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Simple bamboo cross pieces tied to metal T-posts make a simple, tidy and expandable support system. That’s the whole post in a nutshell.

I’ve come to love a jungle of tomato plants, and successfully pulling off a productive bed of healthy plants gives a nice feeling of accomplishment.There are two schools of though regarding these plants – let the plants sprawl, or cage/stake them to grow upward. I prefer the tidiness of staking, it gets the fruit off the ground and looks better in my opinion. There is some debate as to whether staking helps prevent disease and pests since the leaves are not in contact with soil. I prefer staking for clean, happy plants, but more importantly, a happy, tidy garden.

Since I have one of my 4’x18′ beds filled with nothing but tomatoes, that means too many plants to cage up with commercial tomato cages or home-made cages crafted out of concrete mesh or other steel material. The problem with these is they rust away, giving five to ten years of service in our climate before being useless, unless meticulously cared for. At $7 each (bare minimum for the cheap ones) in our local stores, that comes to $189 for all 27 of my plants (seventy cents a year if carried over a 10 year span of useful service). Besides, most commercial tomato cage are not really beefy or large enough for my likes, and they just don’t cut it.

Instead, I was inspired by the Florida Weave, a great technique if you have long rows of tomatoes. I suppose that my garden is arranged in long rows if I were to do the Florida Weave lengthwise, each row being nine plants. But I want a really tight and rigid system, not just twine. So I don’t need the weave, but it got my mind working. I figured I could use T-posts and cross pieces of bamboo poles to make my whole garden into a compact, trellised box. I decided to stake each short row of plants on each end with a six foot steel T-post. These are the posts used for barbed wire fences. You can get them at home improvement centers or feed stores. I did one on each short row of three plants, meaning I needed 18 posts. At $3.87 each (and you can get them cheaper) the total was just under $70. Over ten years, that’s twenty five cents a plant, but these posts will last 25-30 years, probably longer than I will live. I won’t need more unless I add more garden space. Lets assume once in a lifetime purchase for an average gardener. The only recurring cost would be twine and bamboo poles to make the cross pieces.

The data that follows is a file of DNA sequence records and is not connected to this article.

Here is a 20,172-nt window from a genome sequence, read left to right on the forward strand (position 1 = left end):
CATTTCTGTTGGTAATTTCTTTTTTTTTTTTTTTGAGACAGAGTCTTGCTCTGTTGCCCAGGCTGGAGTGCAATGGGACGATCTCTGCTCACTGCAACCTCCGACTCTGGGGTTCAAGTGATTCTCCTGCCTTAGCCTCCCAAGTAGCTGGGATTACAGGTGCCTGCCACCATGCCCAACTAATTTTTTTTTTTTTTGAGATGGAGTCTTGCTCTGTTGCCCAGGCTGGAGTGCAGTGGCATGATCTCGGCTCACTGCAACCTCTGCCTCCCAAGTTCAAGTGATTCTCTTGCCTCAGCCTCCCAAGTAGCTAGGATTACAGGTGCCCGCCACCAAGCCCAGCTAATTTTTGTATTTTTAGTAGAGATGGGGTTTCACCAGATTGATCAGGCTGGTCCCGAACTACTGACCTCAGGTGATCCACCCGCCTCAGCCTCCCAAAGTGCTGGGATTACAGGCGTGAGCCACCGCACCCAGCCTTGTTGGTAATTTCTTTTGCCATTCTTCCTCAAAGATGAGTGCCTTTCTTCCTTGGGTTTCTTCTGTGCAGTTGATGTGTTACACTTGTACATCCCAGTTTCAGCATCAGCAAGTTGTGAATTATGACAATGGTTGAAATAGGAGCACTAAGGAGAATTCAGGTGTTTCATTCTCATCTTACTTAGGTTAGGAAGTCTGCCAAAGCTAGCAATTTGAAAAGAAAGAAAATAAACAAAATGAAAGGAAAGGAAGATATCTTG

My bamboo poles that I bough nearly 10 years ago have been outdoors on the side of my house baking in the sun. Yet I could press them into service if needed. Bamboo really lasts. Lets give each pole five years of service. So really all you have to replace is bamboo every five years. Not too costly, say $30 for enough bamboo to cover the garden. So ultimately, its cheaper than tomato cages, and in my opinion, more versatile and effective.

I captured my plant's main stalks between the bamboo cross-poles.
I captured my plant’s main stalks between the bamboo cross-poles.

How To
Plant a T post on each end of a row of tomatoes. In my rows there are three plants. If you have any form of near-standard square foot garden or a raised bed with a width of around 4 feet, you can get three plants across. Consider this a short row. Plat a T-post on each end of the row, and then tie a bamboo pole across the bed at the 1 foot height. You can go cheap and use one pole and tie your plants to the bamboo, or you can do like I did and use two poles and capture the plants in between. Its far easier that way. If you really want to go cheap, just do a Florida weave across the three plants with twine.

As the plants grow, add another cross section of bamboo. You really shouldn’t need more than three unless you have mammoth plants, and lets hope we all do!

Here are some resources on the Florida Weave
How to Stake Tomatoes: The Florida Weave
How To Tie Tomato Plants Using The Florida Weave
Weaving Tomatoes for Support

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